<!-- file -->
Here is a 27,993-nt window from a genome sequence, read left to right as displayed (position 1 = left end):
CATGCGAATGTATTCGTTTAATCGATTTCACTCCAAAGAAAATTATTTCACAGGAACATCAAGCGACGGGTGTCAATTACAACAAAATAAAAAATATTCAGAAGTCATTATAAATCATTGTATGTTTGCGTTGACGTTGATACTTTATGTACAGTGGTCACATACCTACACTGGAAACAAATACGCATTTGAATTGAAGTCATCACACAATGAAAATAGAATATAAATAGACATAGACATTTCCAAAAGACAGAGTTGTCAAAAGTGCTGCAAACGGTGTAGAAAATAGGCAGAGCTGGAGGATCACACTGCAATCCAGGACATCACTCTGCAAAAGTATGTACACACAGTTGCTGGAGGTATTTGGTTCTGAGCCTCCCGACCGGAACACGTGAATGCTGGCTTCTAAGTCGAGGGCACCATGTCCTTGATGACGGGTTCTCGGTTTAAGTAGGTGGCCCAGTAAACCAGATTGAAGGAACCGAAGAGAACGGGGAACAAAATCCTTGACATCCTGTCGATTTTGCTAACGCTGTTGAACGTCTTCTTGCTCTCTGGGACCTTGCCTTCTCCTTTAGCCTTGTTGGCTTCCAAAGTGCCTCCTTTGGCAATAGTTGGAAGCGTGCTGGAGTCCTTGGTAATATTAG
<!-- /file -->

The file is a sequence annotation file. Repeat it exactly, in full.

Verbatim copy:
Here is a 27,993-nt window from a genome sequence, read left to right as displayed (position 1 = left end):
CATGCGAATGTATTCGTTTAATCGATTTCACTCCAAAGAAAATTATTTCACAGGAACATCAAGCGACGGGTGTCAATTACAACAAAATAAAAAATATTCAGAAGTCATTATAAATCATTGTATGTTTGCGTTGACGTTGATACTTTATGTACAGTGGTCACATACCTACACTGGAAACAAATACGCATTTGAATTGAAGTCATCACACAATGAAAATAGAATATAAATAGACATAGACATTTCCAAAAGACAGAGTTGTCAAAAGTGCTGCAAACGGTGTAGAAAATAGGCAGAGCTGGAGGATCACACTGCAATCCAGGACATCACTCTGCAAAAGTATGTACACACAGTTGCTGGAGGTATTTGGTTCTGAGCCTCCCGACCGGAACACGTGAATGCTGGCTTCTAAGTCGAGGGCACCATGTCCTTGATGACGGGTTCTCGGTTTAAGTAGGTGGCCCAGTAAACCAGATTGAAGGAACCGAAGAGAACGGGGAACAAAATCCTTGACATCCTGTCGATTTTGCTAACGCTGTTGAACGTCTTCTTGCTCTCTGGGACCTTGCCTTCTCCTTTAGCCTTGTTGGCTTCCAAAGTGCCTCCTTTGGCAATAGTTGGAAGCGTGCTGGAGTCCTTGGTAATATTAG